The Gamecock (Columbia, S.C.)

The gamecock. (Columbia, S.C.) 1908-2006, February 25, 1909, Image 1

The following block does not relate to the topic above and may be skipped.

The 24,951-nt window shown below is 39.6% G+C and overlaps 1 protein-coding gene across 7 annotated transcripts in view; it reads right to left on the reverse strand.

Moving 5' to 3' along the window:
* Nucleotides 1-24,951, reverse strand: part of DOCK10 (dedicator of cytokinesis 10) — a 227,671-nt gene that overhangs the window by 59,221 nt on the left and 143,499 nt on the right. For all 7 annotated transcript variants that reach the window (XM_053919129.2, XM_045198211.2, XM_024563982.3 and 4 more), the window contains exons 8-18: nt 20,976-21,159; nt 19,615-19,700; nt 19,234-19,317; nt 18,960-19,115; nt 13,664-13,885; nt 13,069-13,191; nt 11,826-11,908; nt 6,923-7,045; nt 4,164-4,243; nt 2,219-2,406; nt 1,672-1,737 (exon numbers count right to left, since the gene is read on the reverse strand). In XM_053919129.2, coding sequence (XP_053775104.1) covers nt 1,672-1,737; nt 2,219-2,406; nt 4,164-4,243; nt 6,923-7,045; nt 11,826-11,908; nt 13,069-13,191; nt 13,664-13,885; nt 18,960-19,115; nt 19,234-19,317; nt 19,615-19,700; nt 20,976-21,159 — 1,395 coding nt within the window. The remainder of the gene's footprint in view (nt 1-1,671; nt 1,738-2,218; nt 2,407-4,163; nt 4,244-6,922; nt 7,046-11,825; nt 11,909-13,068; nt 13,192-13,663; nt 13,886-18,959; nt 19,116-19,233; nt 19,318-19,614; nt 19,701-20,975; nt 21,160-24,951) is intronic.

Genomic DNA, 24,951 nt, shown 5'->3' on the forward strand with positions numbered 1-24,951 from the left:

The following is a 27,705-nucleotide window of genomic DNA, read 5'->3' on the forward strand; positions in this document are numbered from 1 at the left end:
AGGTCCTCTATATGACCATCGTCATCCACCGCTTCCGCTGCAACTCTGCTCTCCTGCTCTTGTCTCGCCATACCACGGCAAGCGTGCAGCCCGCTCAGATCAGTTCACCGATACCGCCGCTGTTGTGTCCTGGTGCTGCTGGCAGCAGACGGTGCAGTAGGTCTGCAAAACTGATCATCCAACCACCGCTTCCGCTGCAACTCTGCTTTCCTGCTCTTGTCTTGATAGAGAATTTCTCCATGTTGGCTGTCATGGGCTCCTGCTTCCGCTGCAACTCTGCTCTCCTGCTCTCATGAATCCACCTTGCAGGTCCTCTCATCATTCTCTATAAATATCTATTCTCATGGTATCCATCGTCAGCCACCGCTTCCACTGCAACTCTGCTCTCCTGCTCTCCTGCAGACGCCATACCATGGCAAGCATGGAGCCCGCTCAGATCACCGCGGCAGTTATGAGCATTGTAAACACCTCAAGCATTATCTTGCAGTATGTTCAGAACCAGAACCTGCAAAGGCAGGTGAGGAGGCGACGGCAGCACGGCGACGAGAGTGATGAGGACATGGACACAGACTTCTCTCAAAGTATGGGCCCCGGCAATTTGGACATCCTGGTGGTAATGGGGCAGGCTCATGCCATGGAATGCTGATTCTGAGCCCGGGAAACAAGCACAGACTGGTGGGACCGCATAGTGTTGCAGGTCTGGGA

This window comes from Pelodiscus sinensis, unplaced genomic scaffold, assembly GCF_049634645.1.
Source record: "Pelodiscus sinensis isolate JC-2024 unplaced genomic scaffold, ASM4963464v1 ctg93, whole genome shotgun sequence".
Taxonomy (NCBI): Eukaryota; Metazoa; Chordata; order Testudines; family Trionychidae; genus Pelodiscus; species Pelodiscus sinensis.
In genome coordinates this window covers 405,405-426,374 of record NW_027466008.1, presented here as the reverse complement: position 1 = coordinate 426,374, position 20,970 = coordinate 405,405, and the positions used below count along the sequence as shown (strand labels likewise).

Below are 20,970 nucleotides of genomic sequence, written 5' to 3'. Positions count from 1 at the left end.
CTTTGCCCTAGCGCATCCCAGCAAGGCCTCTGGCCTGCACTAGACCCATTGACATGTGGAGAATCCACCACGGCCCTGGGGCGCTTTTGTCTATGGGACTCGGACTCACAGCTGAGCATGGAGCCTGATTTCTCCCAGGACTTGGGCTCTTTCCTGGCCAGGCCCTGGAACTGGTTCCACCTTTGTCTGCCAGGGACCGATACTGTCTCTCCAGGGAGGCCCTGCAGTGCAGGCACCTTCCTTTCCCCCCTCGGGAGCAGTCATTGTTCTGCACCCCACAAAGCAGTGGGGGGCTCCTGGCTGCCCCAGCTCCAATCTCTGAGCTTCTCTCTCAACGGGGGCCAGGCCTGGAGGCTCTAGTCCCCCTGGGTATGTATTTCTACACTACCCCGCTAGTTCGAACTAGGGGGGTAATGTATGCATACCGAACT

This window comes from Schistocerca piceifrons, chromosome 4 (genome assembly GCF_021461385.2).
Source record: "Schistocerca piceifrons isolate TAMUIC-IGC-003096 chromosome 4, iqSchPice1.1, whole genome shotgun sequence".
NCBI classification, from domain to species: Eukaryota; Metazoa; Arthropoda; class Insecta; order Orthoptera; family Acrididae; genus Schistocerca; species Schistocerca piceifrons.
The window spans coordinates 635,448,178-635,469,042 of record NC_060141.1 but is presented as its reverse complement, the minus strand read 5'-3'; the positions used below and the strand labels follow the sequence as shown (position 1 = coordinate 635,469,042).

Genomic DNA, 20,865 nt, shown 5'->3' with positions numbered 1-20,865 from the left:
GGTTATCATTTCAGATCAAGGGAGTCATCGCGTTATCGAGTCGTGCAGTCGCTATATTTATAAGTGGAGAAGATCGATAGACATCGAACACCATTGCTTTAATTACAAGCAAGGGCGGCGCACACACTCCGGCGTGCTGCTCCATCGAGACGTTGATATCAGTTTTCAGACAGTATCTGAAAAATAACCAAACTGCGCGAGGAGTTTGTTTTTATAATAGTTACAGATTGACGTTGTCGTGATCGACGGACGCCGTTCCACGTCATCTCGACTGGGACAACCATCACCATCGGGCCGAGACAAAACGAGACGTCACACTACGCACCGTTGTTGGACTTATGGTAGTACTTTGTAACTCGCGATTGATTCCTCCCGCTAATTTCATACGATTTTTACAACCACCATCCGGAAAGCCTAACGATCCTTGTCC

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THE GAMECOCK Vol. II. UNIVERSITY OF SOUTH CAROLINA, COLUMBIA, S. C., FEBRUARY 25, 1909 No. 15 UNIVERSITY MAY GET TENNIS MEET Tennis Association Will Make Effort to Hold Tournament Here. THE DATE IS YET TO BE SET Each of the Colleges In South Carolina Will Send Three Representatives.-Tourna ment Would Be Big Event. From what has been. written to the University concerning the inter-col legiate tennis meet which is to be held this spring, it seems as though 'Caro lina will have the honor of entertain ing the meet in this city. The Uni versity of South Carolina will gladly hold the tournament and will do all she can to make it a big success. A Furman man is at the head of the colleges which carry on the State tournament each. year. It was thought by all of the colleges when the last meet was pulled off in Greenville that Columbia would be a good place to play the next time, if Carolina would consent to entertain the visitors. A letter was received some time in No vember by President Davis of the Uni versity Tennis Association, asking if the University would fulfill all the re quirements- for a meet to be held in Columbia. A reply was made that Carolina would do all she could to make the meet a succe?s. However, nothing came of this fall meet, for Furman was never heard from again. Sunday afternoon Mr. Marshal Moore, of Greenville, who was very much interested in the collegiate meet when it first began, was down on the campus, and talked to a few of the ten nis men as to the possibility of holding a spring meet at Carolina. It seems that Furman had asked Mr. Moore to look into the matter for them. Of course, those that talked to the gentle man from the Mountain City spoke of the possibility of having the tourna ment in Columbia, and that the tennis as4ociation of the college would let the colleges interested know definitely about the date of the meet as soon as a meeting'pf,tbe chvb could'be called. . This will be a big thing for the Uni versity if the tennis association can set -a (late that will be suitable for all the colleges concerned. There will be rep resented nearly all the colleges of the State... Three players will come from each institution, making about twenty five or thirty men that the University will have to care for. The railroad expenses are paid by the respective colleges for their players. Only the expenses wvhile in the city wvill be -borhe by the tennis association of the University. We regret to report that our old friend and universal roommate, George Washington, is again engaged in mending- the conty roads . CAROLINA'S BASEBALL PROSPECTS ROSY Forty Applicants For Positions on the Baseball Team. THE SCHEDULE IS VERY HEAVY The Juniors Meet the Seniors on Friday, and the Freshmen Battle With the Sophomores on Saturday. With bright prospects, Carolina's baseball season began last week. Thirty-five or forty men are out on Davis field every afternoon practicing for all they are worth. When seen the early part of the week, Captain Belser said that he had three or four good men trying for every position on the team. Coach Reid, too, is greatly pleased with the way the men are showing up. This year Carolina's schedule is made up almost entirely of games with big teams out of the State. A success ful season will give her a prestige that she has not hitherto had in inter-col legiate baseball out of South Carolina. The schedule has not quite been com pleted, but will be published in the next issue of The Gamecock. The class games will come off the latter part of this week, the Junior Senior probably on Friday, and the Freshman-Sophomore on Saturday. These dates are not definite. Below are given a few words on the baseball reputation of every player who is trying for the team. Besides Smith and Wyche, last year's pitchers, Desportes, Harper, Roy and Terrell Jones are trying for the position of tosser. Smith had a very successful season last year. Wyche, although somewhat undeveloped last season, is expected to show up well this year. Roy Jones has played with the Columbia Mechanics and Abbe ville. He 'is a "south-paw," but has good control. He is recognized as one of the 1est amateurs in this State. Ter (CONTINUED ON PAGE THREE) Invitations To Be Ordered. As the first step toward getting ready for commencement, the Seniors last- week appointed a committee on invitations, consisting of Dargan, Rembert and M. L. Marion. This committee is enpowered to take orders for and buy invitations for the coin mencement exercises. German Club Elections. The German Club met last Saturday and elected the following officers for the second term: President, R. M. Cooper, 'o9, Sumter ; Vice-President, B. Manning, 'og), Sumter; Secretary, W. B. Perrin, '11, Abbeville; Treas urer, Randolph Murdaugh, 'io, Barn well; Leader, L. W. Smith, 'o9, Spar tanburg. BASKETBALL GAME NEXT THURSDAY The Wofford Five Will Meet the Carolina Five. THE GAME WILL BE VERY CLOSE Second Inter-Collegiate Basketball Game Ever Played in Columbia.-Large Crowd Expected. The second inter-collegiate basket ball game ever played in Columbia will take place next Thursday afternoon on Davis field betwveen Carolina and Wof ford. The Wofford basketball five are now on a trip over the State. While in this city they will also play the local Y. M. C. A. From Columbia they go to Charleston to meet the fives of Charles ton College and the Y. M. C. A. in that city. Wofford will also play Fur man on this trip. The Spartanburg college is said to have a very fast and heavy five this season. They will play Carolina's five a close game. About twenty men are trying for Carolina's basketball team. Capt. J. E. Vassey is greatly pleased with the way in which his material, most of which is raw, has been working out. Mr. J. H. Brown, an old Charleston College basketball star, will probably be in the game next Thursday. Carolina will have a return game with Wofford in Sparitanburg on the 25th of March. Our five will go from Spartanburg to Greenville to meet Furman's five. A trip is a new thing GAMECOCK-FOUR for Carolina's basketball men, and it is to be hoped that this one will be a success. The coming game on Thursday afternoon will be well worth seeing. Although not as spectacular 'as foot ball, basketball is just as scientific and, at times, almost as exciting. A large crowd is expected from th'e city, as basketball is something new, and it is earnestly hoped that the stu dents will turn out to see the game. The Faculty Preparing Papers. A series of volumes is now being published in Richmond on ."The South in the Making of the Nation." Among the articles to be contributed are sev eral from the members of the faculty of the University. Prof. Hand is writing an article on "Secondary Ed uication in the South." Prof. Baker, on "Primary .t-.ducation in the South." Prof. M. H. Moore, dean of the Law School, will contribute "The Law Writers of the South." President S. C. Mitchell is editing one of the vol uimes. Mr. H. B. Poag will reorganize the University Orchestra in the near fu ture. HARVARD'S PRESIDENT CAROLINA'S GUEST Dr. Eliott Will Visit University While .on Southern Tour. ALUMNI ASSOCIATION MEETING President Mitchell Will Be Present and Ad. dress Alumni.--Hall of House Has Been Secured. The University of South Carolina has had as her guests in the past many distinguished men. There are those still within her walls who remember the words of William Jennings 3ryan, and of the late Senator Edward W. Carmack spoken to her undergrad uates. It will be welcome news, then, to the students, as well as to our well wishers in the city, to learn that we will soon have the pleasure of listen ing to one of the most distinguished men of America today, in the person of Dr. Charles W. Eliot, the retiring President of Harvard University. The date of his visit as the guest of the University is March 19, and the Hall of the House of Representatives has been secured for the occasion. Dr. Eliot has been President of Har vard for more than a generation, and the growth and development during that time of the institution under his charge is said to be due in no small degree to his ability as a man and an educator. He has always tried, how ever, to keep in touch with all 'sections of the country, and his present trip is planned, according to The Harvard Bulletin, "to meet the Harvard Clubs and Harvard men in the various cities, to observe the organization and meth ods of some of the leading universities and colleges, to study the educational, industrial and civic conditions in that (CONTINUED ON PAGE THREE) President Moore Honored. 'resident A. C. Moore was elected a fellow in the American Academy for the Advancement of Science at a re cent meeting of. the organization in Baltimore. President Moore has been a member of the Academy for several years. The Academy is a clearing house for all the scientific discoveries in America. It is composed of departments, devoted to the different sciences, and of vari ous affiliated societies. It is a very large organization and practically every American scientist of note is a member. The organ of the Academy is the "Journal of Science," which publica tion is taken by the library. Any scientist may become a member of the A'ademy, but fellowships are not often bestowed and are the highest reward of merit that the Academy can give. President Moore received his fel lowship in the Departent of Bilogy.